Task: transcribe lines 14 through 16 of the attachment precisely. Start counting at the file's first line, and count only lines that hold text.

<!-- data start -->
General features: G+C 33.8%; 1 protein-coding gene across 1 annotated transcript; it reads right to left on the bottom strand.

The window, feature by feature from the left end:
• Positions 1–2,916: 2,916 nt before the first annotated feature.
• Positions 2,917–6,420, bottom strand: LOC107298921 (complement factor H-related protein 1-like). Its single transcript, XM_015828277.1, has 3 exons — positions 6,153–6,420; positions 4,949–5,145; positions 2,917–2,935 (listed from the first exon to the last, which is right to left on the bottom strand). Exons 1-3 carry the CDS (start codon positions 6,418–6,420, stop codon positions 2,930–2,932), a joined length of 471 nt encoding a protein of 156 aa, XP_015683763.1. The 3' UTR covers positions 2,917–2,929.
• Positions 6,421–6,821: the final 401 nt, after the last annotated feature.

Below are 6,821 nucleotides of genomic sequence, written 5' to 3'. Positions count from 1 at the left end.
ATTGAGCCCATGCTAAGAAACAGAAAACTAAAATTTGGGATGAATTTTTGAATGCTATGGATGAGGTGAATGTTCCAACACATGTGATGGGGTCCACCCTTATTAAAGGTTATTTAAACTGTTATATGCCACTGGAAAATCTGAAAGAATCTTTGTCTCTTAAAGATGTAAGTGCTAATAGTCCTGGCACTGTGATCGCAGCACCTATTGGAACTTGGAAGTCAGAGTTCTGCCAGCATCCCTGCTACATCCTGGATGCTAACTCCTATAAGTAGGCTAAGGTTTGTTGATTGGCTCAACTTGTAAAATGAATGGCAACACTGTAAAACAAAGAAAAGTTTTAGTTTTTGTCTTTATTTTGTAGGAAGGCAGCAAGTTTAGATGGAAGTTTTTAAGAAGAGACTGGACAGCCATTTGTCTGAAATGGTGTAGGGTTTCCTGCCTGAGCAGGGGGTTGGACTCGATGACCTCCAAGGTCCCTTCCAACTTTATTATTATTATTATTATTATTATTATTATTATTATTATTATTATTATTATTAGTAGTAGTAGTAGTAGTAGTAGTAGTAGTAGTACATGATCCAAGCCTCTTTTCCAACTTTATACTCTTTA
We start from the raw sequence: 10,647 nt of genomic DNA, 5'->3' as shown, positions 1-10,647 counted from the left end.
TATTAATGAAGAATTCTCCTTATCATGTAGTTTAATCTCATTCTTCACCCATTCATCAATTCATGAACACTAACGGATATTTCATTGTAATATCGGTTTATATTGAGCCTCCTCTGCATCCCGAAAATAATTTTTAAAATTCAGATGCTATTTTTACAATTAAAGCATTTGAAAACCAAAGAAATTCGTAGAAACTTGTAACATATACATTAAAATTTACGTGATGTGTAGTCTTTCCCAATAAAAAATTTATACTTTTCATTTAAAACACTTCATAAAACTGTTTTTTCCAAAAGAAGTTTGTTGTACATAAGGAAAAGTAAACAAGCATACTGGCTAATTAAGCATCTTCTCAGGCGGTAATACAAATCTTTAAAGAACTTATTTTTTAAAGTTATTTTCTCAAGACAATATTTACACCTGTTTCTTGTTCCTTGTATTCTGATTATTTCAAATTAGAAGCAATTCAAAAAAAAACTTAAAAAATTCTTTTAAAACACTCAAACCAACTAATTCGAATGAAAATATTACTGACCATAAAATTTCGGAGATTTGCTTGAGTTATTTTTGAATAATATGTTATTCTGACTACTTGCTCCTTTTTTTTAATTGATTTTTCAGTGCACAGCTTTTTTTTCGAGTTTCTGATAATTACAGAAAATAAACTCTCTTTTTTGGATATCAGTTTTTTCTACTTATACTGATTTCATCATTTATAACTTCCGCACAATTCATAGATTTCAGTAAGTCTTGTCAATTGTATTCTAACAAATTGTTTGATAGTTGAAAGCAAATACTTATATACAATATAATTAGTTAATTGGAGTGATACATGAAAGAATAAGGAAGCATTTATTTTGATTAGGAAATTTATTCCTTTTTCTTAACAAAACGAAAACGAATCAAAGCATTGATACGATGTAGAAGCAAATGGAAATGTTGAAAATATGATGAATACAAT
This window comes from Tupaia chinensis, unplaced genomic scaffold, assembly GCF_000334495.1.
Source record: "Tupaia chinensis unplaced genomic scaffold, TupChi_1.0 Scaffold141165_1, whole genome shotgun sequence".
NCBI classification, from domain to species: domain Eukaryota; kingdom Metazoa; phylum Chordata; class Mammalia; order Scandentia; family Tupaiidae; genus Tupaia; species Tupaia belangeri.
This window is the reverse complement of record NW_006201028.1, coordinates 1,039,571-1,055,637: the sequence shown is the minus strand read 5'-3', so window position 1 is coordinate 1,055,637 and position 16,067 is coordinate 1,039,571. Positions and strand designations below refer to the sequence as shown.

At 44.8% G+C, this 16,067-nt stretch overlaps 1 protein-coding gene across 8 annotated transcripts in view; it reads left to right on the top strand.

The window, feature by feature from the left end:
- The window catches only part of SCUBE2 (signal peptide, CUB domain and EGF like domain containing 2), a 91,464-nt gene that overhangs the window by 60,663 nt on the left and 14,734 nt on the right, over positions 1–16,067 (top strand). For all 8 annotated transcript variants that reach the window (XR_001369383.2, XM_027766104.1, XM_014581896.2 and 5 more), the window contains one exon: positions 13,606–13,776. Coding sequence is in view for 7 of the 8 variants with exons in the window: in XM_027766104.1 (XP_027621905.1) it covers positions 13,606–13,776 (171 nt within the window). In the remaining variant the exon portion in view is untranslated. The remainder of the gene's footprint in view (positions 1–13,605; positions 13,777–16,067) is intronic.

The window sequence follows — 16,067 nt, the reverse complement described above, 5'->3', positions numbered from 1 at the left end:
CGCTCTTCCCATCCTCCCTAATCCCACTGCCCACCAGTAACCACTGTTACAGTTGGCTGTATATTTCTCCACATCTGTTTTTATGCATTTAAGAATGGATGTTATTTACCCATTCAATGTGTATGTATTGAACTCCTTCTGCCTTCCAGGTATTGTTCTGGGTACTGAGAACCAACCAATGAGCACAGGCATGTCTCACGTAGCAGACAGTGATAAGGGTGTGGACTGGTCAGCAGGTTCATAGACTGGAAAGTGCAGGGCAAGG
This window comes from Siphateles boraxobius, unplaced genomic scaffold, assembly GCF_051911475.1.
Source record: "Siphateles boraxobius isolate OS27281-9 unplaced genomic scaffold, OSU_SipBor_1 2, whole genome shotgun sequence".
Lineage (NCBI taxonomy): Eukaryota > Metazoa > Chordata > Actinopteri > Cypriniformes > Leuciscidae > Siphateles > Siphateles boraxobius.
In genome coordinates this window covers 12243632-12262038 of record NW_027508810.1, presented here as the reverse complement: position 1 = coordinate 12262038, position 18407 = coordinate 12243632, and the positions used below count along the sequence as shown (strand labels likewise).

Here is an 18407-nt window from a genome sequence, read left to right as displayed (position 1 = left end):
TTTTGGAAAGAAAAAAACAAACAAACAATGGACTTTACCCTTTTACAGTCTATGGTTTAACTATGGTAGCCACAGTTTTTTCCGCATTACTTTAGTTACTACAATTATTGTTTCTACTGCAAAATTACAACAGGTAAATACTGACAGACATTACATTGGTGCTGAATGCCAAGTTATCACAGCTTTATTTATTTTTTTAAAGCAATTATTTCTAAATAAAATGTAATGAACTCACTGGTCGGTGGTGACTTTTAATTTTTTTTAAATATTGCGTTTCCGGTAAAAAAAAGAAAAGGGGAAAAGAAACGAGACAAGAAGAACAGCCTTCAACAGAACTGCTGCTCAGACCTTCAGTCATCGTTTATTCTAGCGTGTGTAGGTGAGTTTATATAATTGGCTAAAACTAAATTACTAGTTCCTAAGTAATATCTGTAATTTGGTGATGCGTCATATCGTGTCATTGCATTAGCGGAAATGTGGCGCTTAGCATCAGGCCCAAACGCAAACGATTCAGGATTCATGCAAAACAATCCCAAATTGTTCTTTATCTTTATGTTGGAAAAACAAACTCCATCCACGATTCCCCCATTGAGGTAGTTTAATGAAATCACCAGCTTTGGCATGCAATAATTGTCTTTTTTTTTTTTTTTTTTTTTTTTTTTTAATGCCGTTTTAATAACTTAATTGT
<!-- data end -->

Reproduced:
At 44.8% G+C, this 16,067-nt stretch overlaps 1 protein-coding gene across 8 annotated transcripts in view; it reads left to right on the top strand.

The window, feature by feature from the left end:
- The window catches only part of SCUBE2 (signal peptide, CUB domain and EGF like domain containing 2), a 91,464-nt gene that overhangs the window by 60,663 nt on the left and 14,734 nt on the right, over positions 1–16,067 (top strand). For all 8 annotated transcript variants that reach the window (XR_001369383.2, XM_027766104.1, XM_014581896.2 and 5 more), the window contains one exon: positions 13,606–13,776. Coding sequence is in view for 7 of the 8 variants with exons in the window: in XM_027766104.1 (XP_027621905.1) it covers positions 13,606–13,776 (171 nt within the window). In the remaining variant the exon portion in view is untranslated. The remainder of the gene's footprint in view (positions 1–13,605; positions 13,777–16,067) is intronic.